A growing number of Aussie kids are being diagnosed with allergies, but new research suggests there are ways to avoid them…
Approximately 1 in 10 Australian children have a food allergy, and the instance of presentations to emergency departments due to anaphylaxis has doubled in the past two decades. While some may argue that the increased allergy rate is the result of greater awareness and advances in testing, evidence from Australia and around the world indicates that there has indeed been real growth in the number of children with various allergies.
A Lifelong Problem
An allergic reaction is caused by the production of antibodies as a response to proteins found in certain foods and the environment. The most common food allergies experienced by Australian children and adults are to cow’s milk, egg, peanut, other nuts, seafood, wheat and soy the ABC reports. Allergic eczema and hayfever are also increasingly common, particularly among those with a family history of allergies. Having a child with serious allergies is a constant source of worry for parents, particularly when their child starts school, as it is impossible to remove potential risks entirely. Even though many children outgrow their allergies, some may persist into adulthood and require lifelong management.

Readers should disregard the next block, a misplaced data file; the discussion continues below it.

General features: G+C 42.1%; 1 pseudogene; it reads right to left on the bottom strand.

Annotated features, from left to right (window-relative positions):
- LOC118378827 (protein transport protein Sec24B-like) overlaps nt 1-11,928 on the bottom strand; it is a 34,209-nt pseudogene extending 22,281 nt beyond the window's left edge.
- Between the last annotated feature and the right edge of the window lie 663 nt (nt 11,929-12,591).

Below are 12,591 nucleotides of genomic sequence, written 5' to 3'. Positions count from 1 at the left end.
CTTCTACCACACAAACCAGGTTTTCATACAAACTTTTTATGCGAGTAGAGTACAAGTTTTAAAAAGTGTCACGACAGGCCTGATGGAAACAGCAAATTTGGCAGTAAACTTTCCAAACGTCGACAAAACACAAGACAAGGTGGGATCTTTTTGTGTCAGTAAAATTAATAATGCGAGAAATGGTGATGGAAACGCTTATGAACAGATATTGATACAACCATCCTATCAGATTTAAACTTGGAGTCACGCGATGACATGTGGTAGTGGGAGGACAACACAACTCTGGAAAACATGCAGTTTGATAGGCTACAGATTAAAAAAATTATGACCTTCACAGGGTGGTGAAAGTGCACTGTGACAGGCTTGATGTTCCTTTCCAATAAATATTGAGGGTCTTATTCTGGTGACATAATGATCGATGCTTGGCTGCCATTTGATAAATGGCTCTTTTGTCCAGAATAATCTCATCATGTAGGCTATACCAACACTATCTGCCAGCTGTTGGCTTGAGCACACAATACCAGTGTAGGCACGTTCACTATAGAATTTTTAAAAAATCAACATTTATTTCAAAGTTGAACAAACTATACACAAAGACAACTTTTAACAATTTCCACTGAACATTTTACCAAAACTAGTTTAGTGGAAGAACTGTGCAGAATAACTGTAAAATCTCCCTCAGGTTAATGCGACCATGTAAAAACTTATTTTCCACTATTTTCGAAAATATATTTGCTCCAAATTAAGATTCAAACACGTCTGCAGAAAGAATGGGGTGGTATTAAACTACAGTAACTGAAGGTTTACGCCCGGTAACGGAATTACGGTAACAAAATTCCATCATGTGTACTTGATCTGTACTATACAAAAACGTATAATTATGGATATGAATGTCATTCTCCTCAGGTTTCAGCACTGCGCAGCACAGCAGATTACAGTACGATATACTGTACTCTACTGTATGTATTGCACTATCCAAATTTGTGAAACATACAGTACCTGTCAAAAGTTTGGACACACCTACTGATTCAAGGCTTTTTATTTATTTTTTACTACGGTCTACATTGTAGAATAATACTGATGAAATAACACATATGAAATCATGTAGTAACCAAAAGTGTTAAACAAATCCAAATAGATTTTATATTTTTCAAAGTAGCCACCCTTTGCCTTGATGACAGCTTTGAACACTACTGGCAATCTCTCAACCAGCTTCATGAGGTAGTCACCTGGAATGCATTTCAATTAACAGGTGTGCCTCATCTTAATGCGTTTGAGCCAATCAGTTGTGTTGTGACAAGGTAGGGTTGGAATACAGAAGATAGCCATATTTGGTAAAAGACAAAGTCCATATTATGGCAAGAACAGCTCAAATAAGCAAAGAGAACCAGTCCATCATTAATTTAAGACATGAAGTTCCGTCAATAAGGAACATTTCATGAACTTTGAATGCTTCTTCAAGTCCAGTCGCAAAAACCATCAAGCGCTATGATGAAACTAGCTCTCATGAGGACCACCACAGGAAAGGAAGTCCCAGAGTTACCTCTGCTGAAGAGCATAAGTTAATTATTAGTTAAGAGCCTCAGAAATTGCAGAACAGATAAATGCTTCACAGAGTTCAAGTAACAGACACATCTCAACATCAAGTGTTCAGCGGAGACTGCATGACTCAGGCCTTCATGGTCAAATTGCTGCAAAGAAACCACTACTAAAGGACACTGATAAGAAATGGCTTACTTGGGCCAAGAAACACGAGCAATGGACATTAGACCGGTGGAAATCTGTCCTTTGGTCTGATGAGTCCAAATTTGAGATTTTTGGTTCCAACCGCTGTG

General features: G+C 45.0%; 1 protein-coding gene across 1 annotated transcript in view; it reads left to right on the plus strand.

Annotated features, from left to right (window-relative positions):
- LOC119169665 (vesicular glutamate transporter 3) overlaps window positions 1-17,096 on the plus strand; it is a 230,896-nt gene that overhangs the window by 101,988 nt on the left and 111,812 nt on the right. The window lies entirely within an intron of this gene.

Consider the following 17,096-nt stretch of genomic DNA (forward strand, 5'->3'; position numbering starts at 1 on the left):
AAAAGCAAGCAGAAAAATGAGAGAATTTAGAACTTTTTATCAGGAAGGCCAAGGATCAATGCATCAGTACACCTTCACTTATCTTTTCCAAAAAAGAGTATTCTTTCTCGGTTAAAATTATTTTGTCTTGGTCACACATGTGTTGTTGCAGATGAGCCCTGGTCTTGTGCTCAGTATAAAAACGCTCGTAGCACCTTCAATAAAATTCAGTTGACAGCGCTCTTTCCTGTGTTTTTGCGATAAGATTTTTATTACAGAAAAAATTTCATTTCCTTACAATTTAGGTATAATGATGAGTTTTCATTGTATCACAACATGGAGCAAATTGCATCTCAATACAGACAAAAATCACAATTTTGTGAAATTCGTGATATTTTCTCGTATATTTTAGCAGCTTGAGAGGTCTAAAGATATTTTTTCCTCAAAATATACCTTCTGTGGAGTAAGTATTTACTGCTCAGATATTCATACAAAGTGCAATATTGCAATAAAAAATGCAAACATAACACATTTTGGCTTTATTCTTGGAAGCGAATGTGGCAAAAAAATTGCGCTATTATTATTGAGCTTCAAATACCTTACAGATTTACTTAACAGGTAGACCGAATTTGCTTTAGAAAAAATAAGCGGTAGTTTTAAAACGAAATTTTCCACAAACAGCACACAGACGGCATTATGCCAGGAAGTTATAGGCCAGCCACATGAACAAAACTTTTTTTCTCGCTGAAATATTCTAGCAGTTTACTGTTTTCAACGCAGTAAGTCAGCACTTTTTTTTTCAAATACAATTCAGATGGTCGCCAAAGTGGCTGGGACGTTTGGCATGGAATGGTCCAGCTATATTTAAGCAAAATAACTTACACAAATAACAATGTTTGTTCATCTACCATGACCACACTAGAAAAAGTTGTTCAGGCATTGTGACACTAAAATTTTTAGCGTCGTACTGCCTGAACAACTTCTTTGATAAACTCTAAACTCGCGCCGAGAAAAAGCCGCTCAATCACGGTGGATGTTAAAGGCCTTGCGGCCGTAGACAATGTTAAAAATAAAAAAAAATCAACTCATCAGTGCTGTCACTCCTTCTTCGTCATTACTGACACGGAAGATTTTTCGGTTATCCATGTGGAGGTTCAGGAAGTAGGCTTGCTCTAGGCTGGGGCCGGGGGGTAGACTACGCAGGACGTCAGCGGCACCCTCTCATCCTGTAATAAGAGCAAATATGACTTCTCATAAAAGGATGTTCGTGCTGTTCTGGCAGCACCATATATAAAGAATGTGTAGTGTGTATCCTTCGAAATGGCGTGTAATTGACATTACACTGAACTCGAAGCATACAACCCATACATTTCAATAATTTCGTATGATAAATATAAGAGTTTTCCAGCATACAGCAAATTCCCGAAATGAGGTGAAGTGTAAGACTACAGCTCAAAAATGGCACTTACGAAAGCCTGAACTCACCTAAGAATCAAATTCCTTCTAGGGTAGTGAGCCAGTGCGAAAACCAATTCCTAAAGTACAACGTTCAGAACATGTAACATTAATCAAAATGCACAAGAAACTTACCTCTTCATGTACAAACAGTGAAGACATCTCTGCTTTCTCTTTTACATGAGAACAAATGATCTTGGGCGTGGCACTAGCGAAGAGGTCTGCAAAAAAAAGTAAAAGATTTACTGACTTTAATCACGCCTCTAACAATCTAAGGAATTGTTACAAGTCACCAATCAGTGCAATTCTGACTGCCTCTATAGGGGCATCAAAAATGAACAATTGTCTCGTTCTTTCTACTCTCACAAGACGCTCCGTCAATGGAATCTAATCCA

While there is no clear cause of this rapid rise in diagnosed allergic conditions, scientists believe there are a number of factors that could be to blame. Past advice to delay the introduction of allergenic foods is one possible hypothesis, as is lack of exposure to childhood infection, changes to food manufacturing, and dramatic changes to the environment.
Reducing The Risk
Professor Diane Campbell, chair of Paediatric Allergy and Clinical Immunology at the Children’s Hospital at Westmead, says that there are a number of ways parents can reduce the risk of their child developing allergies. Introducing foods such as peanuts and eggs in the early years of your child’s life, avoiding exposure to cigarette smoke and eating a well-rounded diet are just some of the possible ways to prevent an allergy. It is hoped that further research into medications, the role of macronutrients and microbiome support will offer more options for allergy treatment and prevention in the near future.
Has your child been diagnosed with an allergy? Let us know in the comments.